Lincoln (2012) Review
Historians have talked about and discussed the greatest country leaders ever. People like Alexander the Great, Nelson Mandela, Mahatma Gandhi, and many more have roamed our history books. Among them is the 16th President of the United States of America, Abraham Lincoln.
Despite the title of this movie being Lincoln, it doesn't talk about much of the great President's life but on the 13th Amendment that abolished slavery in the U.S.
The movie begins when U.S. President Abraham Lincoln expects the Civil War will end soon after the defeat of the Confederate States. However, he is concerned that the Emancipation Proclamation will be discarded and needs the Thirteenth Amendment to pass before the war ends. He also fears the formerly enslaved people will be re-enslaved once the conflict ends.
The Republicans fear the Amendment will be defeated by those who want to delay its passage. For it to completely pass, they need the support of the border states and some Democratic congressmen. Since some have become lazy after losing the re-election campaign, Lincoln sees this as an opportunity to win their votes.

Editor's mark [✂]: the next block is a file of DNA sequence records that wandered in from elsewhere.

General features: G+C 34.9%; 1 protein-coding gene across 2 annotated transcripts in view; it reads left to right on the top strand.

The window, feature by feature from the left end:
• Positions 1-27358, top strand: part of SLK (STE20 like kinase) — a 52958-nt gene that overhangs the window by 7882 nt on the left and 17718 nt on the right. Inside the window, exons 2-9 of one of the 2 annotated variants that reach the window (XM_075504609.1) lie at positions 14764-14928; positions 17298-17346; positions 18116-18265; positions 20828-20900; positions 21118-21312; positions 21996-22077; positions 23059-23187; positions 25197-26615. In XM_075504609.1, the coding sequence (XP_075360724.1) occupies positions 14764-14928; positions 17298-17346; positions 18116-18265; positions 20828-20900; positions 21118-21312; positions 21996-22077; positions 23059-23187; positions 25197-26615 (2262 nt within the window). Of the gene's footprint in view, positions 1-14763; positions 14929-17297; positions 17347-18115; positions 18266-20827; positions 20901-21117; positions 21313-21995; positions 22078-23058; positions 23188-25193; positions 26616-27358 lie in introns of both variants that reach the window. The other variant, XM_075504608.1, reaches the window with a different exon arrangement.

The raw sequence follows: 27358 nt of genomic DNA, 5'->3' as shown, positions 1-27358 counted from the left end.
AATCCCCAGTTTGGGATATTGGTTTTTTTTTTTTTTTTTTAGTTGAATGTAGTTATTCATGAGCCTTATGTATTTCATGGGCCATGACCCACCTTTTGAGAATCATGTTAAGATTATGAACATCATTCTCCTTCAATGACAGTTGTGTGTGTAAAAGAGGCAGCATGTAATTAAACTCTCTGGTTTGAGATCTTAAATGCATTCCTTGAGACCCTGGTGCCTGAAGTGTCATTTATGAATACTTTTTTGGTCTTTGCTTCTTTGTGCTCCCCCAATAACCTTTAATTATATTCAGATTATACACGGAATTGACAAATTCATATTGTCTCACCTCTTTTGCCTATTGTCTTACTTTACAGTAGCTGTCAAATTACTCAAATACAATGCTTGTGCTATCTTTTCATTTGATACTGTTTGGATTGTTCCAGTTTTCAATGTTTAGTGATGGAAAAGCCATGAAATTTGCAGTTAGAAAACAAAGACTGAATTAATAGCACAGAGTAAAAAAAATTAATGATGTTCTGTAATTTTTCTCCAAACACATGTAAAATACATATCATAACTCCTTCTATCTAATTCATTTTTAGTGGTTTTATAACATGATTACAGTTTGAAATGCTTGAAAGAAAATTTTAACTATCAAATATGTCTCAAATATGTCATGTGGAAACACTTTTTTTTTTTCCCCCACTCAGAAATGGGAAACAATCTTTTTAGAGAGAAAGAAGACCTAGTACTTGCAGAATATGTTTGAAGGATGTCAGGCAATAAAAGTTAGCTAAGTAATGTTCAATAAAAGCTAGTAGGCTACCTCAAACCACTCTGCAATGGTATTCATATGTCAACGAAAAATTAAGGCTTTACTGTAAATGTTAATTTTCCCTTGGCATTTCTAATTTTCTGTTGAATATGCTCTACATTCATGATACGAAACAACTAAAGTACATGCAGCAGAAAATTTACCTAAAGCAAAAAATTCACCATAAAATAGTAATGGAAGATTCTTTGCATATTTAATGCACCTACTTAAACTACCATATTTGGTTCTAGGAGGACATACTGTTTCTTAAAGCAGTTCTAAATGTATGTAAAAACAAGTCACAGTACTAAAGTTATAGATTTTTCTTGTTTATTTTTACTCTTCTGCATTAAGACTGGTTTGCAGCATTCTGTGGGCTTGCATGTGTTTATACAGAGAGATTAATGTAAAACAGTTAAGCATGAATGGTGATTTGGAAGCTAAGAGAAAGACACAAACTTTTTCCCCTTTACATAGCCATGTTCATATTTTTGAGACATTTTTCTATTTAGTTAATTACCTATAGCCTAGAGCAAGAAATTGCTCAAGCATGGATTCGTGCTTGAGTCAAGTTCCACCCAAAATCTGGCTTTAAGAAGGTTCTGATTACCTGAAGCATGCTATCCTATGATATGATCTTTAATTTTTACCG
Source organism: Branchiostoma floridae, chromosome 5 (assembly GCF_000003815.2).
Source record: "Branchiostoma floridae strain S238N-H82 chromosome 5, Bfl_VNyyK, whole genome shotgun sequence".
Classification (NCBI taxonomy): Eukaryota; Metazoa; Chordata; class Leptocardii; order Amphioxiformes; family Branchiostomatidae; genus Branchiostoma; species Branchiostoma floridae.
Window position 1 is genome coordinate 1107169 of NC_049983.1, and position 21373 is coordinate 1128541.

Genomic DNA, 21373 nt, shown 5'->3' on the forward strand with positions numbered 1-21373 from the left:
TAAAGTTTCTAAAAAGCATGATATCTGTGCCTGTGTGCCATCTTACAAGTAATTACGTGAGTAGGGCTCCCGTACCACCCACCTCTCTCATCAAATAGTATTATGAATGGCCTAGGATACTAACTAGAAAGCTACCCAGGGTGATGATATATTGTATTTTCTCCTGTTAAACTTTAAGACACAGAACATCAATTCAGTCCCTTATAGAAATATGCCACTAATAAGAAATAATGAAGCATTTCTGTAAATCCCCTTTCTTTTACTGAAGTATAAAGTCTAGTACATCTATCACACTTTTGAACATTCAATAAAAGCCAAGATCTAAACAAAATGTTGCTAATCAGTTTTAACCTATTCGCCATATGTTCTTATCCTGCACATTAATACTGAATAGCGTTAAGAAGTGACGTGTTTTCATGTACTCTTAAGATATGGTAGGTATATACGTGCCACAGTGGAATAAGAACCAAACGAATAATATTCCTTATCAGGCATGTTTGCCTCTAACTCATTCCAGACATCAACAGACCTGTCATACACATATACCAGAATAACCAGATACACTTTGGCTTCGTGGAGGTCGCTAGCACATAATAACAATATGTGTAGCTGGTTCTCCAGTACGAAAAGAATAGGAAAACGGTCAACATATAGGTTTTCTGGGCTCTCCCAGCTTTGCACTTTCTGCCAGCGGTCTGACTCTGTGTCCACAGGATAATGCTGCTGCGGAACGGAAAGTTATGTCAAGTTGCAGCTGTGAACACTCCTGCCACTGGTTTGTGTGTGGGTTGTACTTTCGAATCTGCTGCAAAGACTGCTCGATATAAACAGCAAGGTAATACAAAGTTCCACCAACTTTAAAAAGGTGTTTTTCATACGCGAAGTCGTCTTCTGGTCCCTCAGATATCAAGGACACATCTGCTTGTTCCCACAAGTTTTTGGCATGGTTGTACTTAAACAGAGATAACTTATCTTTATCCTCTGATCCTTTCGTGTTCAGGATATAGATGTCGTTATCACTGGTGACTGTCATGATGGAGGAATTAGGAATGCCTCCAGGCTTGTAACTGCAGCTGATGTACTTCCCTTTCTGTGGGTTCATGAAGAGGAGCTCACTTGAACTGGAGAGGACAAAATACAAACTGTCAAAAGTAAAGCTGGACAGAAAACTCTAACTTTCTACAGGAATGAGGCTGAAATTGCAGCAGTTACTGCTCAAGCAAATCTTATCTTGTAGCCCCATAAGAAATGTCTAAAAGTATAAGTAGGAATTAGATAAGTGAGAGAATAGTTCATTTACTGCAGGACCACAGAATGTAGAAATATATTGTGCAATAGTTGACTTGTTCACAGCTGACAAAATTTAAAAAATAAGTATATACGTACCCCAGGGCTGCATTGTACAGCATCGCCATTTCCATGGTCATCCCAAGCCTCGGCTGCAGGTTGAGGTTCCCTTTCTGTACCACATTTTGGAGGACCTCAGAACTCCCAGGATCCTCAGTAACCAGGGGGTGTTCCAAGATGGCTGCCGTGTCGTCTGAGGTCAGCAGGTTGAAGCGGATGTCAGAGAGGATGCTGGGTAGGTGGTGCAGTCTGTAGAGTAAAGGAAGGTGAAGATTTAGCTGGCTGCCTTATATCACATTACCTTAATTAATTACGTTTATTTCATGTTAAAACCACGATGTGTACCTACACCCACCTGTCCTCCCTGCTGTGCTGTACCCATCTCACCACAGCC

Lincoln hoped to rely on Francis Preston Blair, a founder of the Republican Party whose massive influence would help them gain the support of the border states. Blair hopes to end the conflict because his two sons are part of the Union Army.
The Amendment gained friction from Congress as the Democratic Party insisted that there was no need to revise the Constitution because the war would end. As the voting day closes, Lincoln and his trusted associates begin scrambling to persuade the votes of others.
Lincoln brought in a massive ensemble of talents such as Daniel Day-Lewis, Sally Field, Tommy Lee Jones, Lee Pace, Joseph Gordon-Levitt, and many more. Adam Driver gets a minor role as a member of the Union Army. I have to give my hats off to Daniel Day-Lewis for portraying Lincoln like no other. He's truly an actor of a different caliber.
The fascinating thing about Lincoln is how its title doesn't correspond to the story. It will be okay if it is the Thirteenth Amendment or anything related. I still like how they incorporated the assassination at the end.
I like how the story is structured, but a couple of scenes are quite slow, and sometimes nothing is happening. The movie itself feels like a massive dramatization of the whole 13th Amendment signing.
Overall, I think this movie is quite solid if you want to learn and appreciate more about